The individuals enrolled in the case–control study consisted of 40 CAD patients and 40 controls who consecutively underwent coronary angiography examination for treatment purposes at the Shahid Mostafa Khomeini Hospital in Ilam from January 2015 to July 2016. All angiograms were assessed by two independent cardiologists who unaware from the patient's specifications. The main diagnostic criterion for selecting patients and controls were coronary artery stenosis ≥50% and <50%, respectively, on angiography examination. Gensini scoring system was used to assess the severity of atherosclerotic plaques in the diseased coronary arteries.[8] In this system, the scores 1, 2, 4, 8, 16, and 32, are dedicated to the coronary artery stenosis percentages 25%, 50%, 75%, 90%, 99%, and 100%, respectively. Each score then is multiplied by a factor which represented the importance and location of the involved coronary artery segment and ranged from 0.5 to 5 as follows: 5 for left main stem, 2.5 for proximal left anterior descending (LAD) or proximal circumflex (CX) artery, 1.5 for a the mid-segment of LAD, 1 for the distal segment of LAD, right coronary artery and mid/distal CX; and the multiplication factor 0.5 was assigned for other involved segments.

Patients with other conditions such as chronic and acute inflammatory diseases, stroke, heart failure disease, acute coronary syndrome, recent myocardial infarction (within the preceding 3 months), and also recent surgery operations (within the preceding 6 months) were not entered into the study. Similarly, the control group aside from not having the mentioned conditions also had no a previous clinical or diagnostic evidence of CAD.

Clinical and demographic information of the participants were also provided by clinical examination and medical records assessment. Individuals who had systolic/diastolic blood pressure >140/90 mmHg or being received antihypertensive drugs were defined as hypertensive. A fasting serum glucose ≥126 mg/dl or treatment with hypoglycemic medications was diagnosed as diabetes mellitus. Former or current use of any form of cigarette or tobacco was determined as smoking status. Family history of CAD was based on the evidence of CAD in first-degree relatives (at age <60 years). Individuals with hyperlipidemia were ascertained using one or more of the following parameters:[1] serum total cholesterol ≥200 mg/dl,[2] serum triglyceride >150 mg/dl, and [3] use of lipid-lowering agents. Written informed consents were signed by all individuals under the study. The study protocol was approved the University Ethics Committee.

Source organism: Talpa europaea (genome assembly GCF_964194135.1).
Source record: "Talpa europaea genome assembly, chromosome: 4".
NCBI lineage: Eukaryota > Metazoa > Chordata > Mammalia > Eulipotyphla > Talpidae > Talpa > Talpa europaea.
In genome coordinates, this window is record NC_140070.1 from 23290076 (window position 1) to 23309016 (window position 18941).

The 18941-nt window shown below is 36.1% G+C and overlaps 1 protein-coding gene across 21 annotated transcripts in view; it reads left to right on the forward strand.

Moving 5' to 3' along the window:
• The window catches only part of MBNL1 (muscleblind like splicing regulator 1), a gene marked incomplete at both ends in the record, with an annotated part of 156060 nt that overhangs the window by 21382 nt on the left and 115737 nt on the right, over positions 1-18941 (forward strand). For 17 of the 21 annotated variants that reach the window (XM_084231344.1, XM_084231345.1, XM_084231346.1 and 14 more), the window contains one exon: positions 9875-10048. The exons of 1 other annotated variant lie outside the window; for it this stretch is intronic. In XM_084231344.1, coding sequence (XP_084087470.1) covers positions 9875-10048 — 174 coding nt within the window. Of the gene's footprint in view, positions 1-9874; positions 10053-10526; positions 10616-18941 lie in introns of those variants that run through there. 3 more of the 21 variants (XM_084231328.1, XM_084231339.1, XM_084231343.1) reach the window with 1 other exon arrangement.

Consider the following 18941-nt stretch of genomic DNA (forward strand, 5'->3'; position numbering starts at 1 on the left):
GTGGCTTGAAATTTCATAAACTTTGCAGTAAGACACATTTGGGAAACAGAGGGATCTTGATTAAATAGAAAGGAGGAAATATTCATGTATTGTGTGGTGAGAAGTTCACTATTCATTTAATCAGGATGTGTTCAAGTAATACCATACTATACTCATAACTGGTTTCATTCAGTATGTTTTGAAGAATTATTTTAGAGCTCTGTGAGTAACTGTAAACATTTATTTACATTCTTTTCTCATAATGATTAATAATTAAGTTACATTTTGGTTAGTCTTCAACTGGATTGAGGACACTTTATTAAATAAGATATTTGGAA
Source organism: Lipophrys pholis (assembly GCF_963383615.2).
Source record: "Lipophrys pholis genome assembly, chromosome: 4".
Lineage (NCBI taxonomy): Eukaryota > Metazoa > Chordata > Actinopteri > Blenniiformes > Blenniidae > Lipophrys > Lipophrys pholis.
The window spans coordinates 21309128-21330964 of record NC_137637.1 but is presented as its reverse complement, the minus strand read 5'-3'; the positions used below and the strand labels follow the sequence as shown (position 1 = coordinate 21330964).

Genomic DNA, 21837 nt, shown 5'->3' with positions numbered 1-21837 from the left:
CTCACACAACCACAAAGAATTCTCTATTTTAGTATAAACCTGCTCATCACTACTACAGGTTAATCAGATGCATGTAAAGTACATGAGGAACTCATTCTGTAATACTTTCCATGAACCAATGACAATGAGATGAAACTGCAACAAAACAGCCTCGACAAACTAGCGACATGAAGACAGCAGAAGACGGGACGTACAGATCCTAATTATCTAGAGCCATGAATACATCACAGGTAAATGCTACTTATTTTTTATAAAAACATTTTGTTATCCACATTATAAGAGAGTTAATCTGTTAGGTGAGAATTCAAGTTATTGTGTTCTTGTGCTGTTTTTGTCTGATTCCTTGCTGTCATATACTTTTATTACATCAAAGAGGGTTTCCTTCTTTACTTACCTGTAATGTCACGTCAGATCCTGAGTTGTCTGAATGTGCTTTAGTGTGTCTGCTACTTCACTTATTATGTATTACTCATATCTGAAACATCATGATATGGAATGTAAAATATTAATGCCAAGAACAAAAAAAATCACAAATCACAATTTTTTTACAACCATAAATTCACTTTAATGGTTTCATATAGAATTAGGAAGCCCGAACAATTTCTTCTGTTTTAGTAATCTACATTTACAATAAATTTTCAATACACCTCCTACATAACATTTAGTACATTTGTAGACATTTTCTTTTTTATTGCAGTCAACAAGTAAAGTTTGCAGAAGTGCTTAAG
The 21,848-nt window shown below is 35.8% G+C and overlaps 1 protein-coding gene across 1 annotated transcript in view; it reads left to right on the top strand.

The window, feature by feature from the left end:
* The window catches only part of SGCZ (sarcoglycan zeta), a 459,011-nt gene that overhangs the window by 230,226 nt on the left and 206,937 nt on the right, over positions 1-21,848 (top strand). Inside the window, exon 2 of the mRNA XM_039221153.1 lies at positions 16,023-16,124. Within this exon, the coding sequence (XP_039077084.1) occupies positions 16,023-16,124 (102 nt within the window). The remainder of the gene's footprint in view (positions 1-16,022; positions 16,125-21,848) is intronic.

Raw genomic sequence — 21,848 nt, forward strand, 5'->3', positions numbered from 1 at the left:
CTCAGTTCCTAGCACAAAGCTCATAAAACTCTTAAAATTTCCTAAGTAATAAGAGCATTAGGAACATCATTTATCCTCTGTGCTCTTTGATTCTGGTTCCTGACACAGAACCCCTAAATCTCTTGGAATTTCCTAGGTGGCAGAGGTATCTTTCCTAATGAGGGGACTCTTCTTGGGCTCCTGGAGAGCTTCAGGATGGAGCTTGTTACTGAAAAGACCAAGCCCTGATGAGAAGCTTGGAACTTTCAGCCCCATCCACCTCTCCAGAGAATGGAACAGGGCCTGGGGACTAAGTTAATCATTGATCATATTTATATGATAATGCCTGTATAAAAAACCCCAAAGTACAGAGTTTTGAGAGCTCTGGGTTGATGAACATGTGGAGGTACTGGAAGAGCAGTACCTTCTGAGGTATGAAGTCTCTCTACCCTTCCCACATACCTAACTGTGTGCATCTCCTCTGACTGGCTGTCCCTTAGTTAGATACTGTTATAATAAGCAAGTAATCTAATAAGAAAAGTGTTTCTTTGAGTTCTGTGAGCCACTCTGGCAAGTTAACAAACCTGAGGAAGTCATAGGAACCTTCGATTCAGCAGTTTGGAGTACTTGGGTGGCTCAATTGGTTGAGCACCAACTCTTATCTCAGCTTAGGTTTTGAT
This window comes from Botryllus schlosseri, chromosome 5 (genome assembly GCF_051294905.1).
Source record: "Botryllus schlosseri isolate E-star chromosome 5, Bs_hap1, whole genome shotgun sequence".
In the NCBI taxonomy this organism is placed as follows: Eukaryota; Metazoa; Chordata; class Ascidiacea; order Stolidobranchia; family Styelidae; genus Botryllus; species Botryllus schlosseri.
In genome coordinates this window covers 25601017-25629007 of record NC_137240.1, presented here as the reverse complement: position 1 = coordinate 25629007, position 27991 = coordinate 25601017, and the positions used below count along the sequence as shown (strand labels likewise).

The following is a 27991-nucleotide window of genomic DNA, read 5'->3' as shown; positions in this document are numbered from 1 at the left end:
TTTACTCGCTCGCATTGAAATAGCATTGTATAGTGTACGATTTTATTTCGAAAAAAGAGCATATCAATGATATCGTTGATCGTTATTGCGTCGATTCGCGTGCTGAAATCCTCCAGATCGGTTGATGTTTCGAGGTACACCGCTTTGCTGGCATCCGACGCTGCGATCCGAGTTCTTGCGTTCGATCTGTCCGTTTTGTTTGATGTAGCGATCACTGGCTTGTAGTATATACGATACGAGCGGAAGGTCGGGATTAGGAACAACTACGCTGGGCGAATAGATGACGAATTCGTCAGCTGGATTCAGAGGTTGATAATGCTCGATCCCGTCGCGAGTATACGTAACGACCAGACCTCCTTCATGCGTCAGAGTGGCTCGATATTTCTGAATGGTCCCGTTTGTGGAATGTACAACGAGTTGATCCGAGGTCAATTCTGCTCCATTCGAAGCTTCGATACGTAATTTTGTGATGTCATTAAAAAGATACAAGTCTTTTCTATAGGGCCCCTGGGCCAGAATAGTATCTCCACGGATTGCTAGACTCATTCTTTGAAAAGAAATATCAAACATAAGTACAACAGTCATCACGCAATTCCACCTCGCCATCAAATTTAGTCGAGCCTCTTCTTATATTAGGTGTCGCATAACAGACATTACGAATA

Overnight fasting blood samples were drawn from all participants (before coronary angiography procedure). Serum samples, after isolation, were aliquoted and stored at −80°C until biochemical quantifications.

Serum biochemical measurements

Serum SFRP5 and oxidized low-density lipoprotein (Ox-LDL) concentrations were determined using commercial immunoassay kits (USCN Life Science Inc., Wuhan, China for SFRP5 and Mercodia, Uppsala, Sweden for Ox-LDL) according to their manufacturers' protocols. The intra- and inter-assay precisions of the assays were 8.3 and 10.7% for SFRP5 and 5.2% and 8.1% for Ox-LDL, respectively. Serum high-sensitivity C-reactive protein (hsCRP) concentration was assayed by immunoturbidimetry method on a Hitachi 902 autoanalyzer (Hitachi, Tokyo, Japan). Serum lipid profile (total cholesterol, triglycerides, HDL-cholesterol, and LDL-cholesterol) and glucose concentrations were also determined using automated enzymatic methods on the Hitachi 902 autoanalyzer.

Statistical analyses

All data were presented as mean ± standard deviation, median (25%–75% interquartile range), number and percent, as appropriate. Continuous variables between patient and control groups were compared by Mann–Whitney U-test or unpaired t-test. Categorical variables were compared using the χ2 test. Correlation of serum SFRP5 concentration with other clinical characteristics was explored using Pearson's correlations test. To evaluate the association between serum SFRP5 and CAD, a multivariate logistic regression analysis (after log-transforming the variables with skewed distribution), adjusting for other confounding covariates, was performed. We employ the receiver operating characteristic curve (ROC curve) analysis to clarify whether the serum SFRP5 could differentiate patients with CAD from controls. For all statistical analysis, the SPSS 22.0 software (SPSS Inc., Chicago, IL, USA) was applied and P P = 0.036)) was appeared as a negative predictor of CAD severity while other covariates were shown not to be significant predictors of CAD severity.